Issue:  Vol. 48 / No. 7 / 15 February 2018

Jacks are wild!

Karrnal Knowledge

Jacks in Action, painted by Lou Rudolph in real time during a Jacks "meating" in 1983.
Photo: Steve Savage
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Cock Art. That's what the gallery show that celebrates the 30th anniversary of SF Jacks should most appropriately have been called. But hey, the occasion is momentous, so we went with a tonier title, The Art of Jacks. And by we, I mean myself, a co-founder, and the bunch of dedicated volunteer co-hosts who keep it up week after year. We'd been so busy playing with the pricks of a couple thousand guys over the years that we didn't really notice the amount of art piling up. Things we commissioned. Things we created, and things that were presented to us. Paintings, sculptures, music, all sorts of graphics, and tons of photographs. This ain't porn we got here – It's Art! Although some of it does waft the divinely tainted scent of the pornicious.

The Art of Jacks launches this Sunday, March 24, at the Center for Sex and Culture, 1349 Mission St., with an open house from 2 to 6 p.m., where viewers can expect to meet the artists. The show, which will run daily except Monday through March 31, focuses less on the history of Jacks, which is indeed colorful enough to entertain for hours, but on the Art. Some of which relates to that history. But you better believe the Cock Consciousness of this Art runs high.

Alright, I can hear you asking, What's Jacks? When my mom wanted to know what my ongoing Monday night commitment was, I told her I facilitated a men's consciousness-raising therapy group (so when we were looking for a new place to rent, she suggested I ask the Unitarians). When I could be more explicit, yet still proper, I'd say it was a grass-roots organization that hosted social masturbation events for men. Which, in the language that you and I speak, boils down to a jack-off club.

Some guys can't believe: Only JO? It's not like you gotta make a life-long commitment to the exclusion of all else. For many years I supported a career in low-paying local theatre by working night-shift at Blow Buddies, where I was one busy buddy distributing oral delights amongst the men. I'm not gonna let my limber lips wither away, but c'mon, what else is there to do on a Monday night?

Here's the official verbiage: "SF Jacks is a fellowship of men who like to jack off with like-minded men. Neither a business nor a religion, Jacks is a public service organization. Traditionally loose, goofy, and semi-spontaneous, Jacks provides the space, and the players call the shots: creative peckerplay is its own reward."

Sex activist Buzz Bense contributed the cover for the second edition of SF Jacks' yearly scrapbook The Penis Mightier.
Photo: Courtesy SF Jacks

Another reward is to receive the blessings of the divine by beholding its image. The show's graphics include covers commissioned for our yearly scrapbook The Penis Mightier, and examples of our rather crazed Newsletters. In the days before digital cameras and cell phones, Jacks provided a public service by inviting its men to have sexualized photos taken of themselves by The Notorious Jim James, who was anointed The Official Jacks Photographer. His photographic studies commingle low-down with high art.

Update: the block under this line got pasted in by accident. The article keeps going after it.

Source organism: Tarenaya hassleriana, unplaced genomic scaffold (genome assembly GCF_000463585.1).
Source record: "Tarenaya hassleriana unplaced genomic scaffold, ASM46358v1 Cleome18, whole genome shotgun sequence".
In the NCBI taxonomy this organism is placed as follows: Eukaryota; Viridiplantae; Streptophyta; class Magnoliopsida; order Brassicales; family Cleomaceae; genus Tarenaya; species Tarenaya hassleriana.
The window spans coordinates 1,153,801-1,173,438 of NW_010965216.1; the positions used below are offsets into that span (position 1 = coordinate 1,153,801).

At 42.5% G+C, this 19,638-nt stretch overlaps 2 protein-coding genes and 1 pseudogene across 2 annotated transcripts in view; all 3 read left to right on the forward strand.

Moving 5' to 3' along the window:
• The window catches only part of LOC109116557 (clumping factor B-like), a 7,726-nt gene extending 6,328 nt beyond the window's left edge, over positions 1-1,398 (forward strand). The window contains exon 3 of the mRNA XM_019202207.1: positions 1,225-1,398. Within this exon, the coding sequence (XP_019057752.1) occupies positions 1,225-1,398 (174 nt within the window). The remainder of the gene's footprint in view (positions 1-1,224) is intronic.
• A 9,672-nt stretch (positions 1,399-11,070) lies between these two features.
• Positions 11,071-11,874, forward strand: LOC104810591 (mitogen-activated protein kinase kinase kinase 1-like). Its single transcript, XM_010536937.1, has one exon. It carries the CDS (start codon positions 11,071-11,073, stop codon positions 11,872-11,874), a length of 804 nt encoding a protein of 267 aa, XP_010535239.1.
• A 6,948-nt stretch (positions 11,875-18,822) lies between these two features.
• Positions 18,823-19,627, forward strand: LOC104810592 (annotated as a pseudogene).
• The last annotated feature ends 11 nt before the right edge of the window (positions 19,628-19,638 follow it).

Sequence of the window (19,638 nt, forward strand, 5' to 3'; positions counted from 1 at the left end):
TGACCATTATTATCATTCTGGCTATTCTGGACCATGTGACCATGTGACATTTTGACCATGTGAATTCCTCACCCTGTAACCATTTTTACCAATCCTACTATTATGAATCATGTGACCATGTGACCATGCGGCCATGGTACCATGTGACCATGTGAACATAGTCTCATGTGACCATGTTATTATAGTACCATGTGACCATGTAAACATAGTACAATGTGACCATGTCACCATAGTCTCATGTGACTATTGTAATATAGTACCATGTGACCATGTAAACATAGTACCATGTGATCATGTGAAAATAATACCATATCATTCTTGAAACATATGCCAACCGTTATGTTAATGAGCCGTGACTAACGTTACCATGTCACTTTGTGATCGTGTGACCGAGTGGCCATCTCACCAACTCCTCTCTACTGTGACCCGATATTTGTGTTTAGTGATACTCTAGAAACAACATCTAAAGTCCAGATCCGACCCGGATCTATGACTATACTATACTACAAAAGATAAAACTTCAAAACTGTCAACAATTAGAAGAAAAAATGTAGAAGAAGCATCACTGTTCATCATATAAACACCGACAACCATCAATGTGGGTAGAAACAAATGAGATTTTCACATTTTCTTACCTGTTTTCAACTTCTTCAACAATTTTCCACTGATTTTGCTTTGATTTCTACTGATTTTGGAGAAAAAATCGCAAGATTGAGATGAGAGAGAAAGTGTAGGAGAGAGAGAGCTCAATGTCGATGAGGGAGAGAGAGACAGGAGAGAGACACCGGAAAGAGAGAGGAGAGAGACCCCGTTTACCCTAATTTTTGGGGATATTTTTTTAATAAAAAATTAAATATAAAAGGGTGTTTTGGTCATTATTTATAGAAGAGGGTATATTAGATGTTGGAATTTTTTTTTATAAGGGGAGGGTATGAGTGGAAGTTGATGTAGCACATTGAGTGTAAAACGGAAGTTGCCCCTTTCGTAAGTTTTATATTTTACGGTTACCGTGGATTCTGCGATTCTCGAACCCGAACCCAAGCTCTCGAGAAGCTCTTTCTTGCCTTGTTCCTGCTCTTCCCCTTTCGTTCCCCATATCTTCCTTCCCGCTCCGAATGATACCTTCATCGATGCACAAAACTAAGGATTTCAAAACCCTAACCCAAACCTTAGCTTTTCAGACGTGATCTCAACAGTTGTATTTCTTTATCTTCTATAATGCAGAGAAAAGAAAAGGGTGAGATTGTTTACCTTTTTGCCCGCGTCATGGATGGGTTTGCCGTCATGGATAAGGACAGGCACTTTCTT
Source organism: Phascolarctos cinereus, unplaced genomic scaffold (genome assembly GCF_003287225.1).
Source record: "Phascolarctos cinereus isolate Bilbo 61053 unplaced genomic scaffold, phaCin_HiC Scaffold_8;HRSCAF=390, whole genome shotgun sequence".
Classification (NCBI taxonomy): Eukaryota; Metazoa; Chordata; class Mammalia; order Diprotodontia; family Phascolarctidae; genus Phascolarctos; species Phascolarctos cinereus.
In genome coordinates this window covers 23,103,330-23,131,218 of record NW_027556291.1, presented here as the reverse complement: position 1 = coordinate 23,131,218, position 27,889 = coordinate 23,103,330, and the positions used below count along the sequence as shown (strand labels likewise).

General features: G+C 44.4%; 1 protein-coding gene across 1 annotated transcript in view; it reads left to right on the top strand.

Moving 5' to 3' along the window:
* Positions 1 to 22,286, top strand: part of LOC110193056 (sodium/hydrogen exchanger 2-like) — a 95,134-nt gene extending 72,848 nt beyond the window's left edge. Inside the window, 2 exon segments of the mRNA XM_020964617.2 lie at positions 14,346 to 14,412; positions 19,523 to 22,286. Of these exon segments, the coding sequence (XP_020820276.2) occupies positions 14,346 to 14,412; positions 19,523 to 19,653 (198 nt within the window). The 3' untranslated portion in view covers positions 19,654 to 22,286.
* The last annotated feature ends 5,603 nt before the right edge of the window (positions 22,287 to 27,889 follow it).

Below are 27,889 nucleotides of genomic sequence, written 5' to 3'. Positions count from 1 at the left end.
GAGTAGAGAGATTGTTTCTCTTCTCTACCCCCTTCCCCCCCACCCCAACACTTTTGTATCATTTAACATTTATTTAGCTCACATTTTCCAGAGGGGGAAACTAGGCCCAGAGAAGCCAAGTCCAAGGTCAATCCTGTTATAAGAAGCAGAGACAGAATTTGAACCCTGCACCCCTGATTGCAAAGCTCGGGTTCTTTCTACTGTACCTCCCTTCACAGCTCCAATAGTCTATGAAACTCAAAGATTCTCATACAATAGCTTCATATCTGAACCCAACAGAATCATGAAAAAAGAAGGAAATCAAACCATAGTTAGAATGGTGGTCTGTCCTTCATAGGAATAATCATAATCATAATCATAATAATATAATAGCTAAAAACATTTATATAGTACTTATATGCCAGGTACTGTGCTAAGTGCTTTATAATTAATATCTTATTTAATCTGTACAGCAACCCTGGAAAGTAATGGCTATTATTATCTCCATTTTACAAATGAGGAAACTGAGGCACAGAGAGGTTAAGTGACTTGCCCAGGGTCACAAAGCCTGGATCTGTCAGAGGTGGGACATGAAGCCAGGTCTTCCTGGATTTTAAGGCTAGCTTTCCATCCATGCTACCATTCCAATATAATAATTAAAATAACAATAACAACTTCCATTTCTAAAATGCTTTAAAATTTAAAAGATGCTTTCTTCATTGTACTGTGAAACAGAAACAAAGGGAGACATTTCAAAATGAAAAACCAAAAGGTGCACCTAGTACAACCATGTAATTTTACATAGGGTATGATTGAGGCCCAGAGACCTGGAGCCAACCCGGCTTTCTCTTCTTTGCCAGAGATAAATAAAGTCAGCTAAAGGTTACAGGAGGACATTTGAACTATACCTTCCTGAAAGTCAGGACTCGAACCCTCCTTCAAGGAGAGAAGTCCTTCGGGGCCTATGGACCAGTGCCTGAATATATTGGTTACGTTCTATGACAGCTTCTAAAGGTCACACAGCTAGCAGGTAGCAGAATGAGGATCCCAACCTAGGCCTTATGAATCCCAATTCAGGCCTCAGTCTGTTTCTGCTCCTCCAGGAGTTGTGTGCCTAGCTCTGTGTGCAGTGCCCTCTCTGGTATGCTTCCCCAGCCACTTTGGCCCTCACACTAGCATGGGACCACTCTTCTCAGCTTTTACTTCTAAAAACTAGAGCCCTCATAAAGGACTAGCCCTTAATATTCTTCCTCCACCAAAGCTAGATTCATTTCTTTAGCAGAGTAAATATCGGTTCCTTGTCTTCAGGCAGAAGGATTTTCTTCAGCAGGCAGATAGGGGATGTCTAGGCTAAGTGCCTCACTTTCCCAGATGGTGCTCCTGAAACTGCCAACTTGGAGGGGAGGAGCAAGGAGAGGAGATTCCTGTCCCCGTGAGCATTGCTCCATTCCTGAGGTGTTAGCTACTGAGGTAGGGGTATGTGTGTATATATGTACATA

For our 20th anniversary, I invited a couple dozen fellow Jacks and local artists to "dickorate" a Balinese wooden phallus. The results were a wonderment, so we're revisiting it for the current show. The best of the earlier dicks will be back on display – work by Seth Eisen, Jack Davis, David Ross – and a dozen new dickorations will join them. Actor and horror fan Flynn Demarco provided horrification for his dick, while Pink Feather, an entirely festive Fey Boy, has whipped up a dazzling confectionary of a cock. Theatre director Allen Sawyer, who has written plays based on trashy pulp paperbacks, has pulped one cock, and then, for good measure, made another that sparkles plenty. Keith Hennessy has left behind the dance and the circus for the more meditative message of woodburned words. Forgoing his usual watercolors, David Barnard has fabricated a tattooed tool. And I, whose memoir will be called All About the Bone, have made three (count them, three) pieces! One is a death meditation, another a comical celebration of sex.

The show's sensational centerpiece is the huge acrylic painting – it's six feet across! – created by the late Lou Rudolph, who painted events as they transpired. There he was, in the absolute middle of masturbating mania at the very first Jacks event. The painting's bold strokes and slashes of color seem fluid as a movie.

There's a whole lot more. All in all, The Art of Jacks is an unusually unique exhibition. Light-hearted on the outside, yet on the inside, deeply connected with cock.


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